Newbould J. in Stetson Oil & Gas Ltd. v. Stifel Nicolaus Canada Inc , 2013 ONSC 5213 has done many Ontario litigators a great service by making the calculation of costs less of an art and more of a science.
Rule 57.01(1) of the Rules of Civil Procedure, RRO 1990, Reg 194, (as am.) [the “RCP”] sets out the general principles and factors for the court to consider when exercising its discretion to award costs under section 131 of the Courts of Justice Act.
Sub-rule 57.01(5) of the RCP requires a party who is awarded costs to serve a bill of costs (Form 57A) on the other parties and file it with proof of service.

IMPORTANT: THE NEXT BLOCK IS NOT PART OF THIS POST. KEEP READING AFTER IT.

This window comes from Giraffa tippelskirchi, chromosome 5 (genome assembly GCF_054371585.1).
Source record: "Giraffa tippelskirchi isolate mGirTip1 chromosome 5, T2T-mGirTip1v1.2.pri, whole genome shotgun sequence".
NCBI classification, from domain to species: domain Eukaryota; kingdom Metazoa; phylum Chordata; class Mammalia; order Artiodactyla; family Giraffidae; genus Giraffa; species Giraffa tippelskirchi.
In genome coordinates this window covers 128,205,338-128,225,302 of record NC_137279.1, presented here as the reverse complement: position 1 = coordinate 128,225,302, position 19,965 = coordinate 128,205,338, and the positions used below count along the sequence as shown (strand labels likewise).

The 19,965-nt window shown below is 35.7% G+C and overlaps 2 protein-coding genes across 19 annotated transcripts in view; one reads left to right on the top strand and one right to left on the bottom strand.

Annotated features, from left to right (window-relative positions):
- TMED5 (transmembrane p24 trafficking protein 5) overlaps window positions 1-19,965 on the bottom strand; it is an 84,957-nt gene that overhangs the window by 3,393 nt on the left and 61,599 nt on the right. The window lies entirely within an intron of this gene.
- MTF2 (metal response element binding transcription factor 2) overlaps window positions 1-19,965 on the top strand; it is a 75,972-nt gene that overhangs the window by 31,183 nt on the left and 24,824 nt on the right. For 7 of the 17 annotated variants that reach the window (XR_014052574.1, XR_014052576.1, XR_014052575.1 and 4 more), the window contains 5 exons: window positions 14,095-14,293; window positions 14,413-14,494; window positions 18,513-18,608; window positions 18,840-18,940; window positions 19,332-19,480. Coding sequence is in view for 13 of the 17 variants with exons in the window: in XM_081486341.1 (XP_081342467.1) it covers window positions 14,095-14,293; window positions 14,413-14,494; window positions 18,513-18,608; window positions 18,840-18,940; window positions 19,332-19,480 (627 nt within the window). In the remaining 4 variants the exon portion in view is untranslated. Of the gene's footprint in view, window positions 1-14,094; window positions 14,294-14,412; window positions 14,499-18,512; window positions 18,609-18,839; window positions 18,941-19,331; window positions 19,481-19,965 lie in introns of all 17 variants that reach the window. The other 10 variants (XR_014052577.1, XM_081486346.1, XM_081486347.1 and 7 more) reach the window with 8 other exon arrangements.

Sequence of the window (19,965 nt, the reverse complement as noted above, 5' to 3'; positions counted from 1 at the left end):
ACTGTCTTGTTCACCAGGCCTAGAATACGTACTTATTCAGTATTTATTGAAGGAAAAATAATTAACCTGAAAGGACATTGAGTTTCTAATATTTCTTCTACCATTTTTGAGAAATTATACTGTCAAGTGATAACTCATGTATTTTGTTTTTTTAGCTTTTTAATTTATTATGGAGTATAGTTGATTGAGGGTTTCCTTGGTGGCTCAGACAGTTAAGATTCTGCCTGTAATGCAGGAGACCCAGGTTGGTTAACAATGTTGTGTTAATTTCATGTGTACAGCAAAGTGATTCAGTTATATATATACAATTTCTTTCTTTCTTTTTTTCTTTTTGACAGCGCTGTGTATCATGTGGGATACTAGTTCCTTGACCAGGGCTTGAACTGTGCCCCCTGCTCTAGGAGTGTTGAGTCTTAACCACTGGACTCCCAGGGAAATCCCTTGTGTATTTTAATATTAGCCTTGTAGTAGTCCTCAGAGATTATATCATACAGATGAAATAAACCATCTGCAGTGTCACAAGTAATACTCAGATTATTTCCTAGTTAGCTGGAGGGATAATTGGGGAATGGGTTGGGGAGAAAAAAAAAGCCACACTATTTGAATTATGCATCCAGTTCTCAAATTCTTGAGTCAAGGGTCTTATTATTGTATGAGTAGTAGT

Pursuant to sub-rule 57.01(6) of the RCP, unless there is prior agreement on costs, each party intending to seek costs for any step in the proceeding must bring to the hearing a costs outline (Form 57B) not exceeding three pages.
The common approach is to set out the lawyer’s name, year of call and hourly rate and provide a table with three columns: Actual Rate, Partial Indemnity Rate and Substantial Indemnity Rate. The degree of variation of what comprises the partial indemnity or substantial indemnity rate is well-known. Some lawyers specify 50% for partial indemnity, while others set out 60%, or more. As far as substantial indemnity rates are concerned, I have seen some lawyers claim between 75% to over 90%, approaching Full Indemnity Rate.
Fortunately, Justice Newbould has provided a straightforward calculation as follows: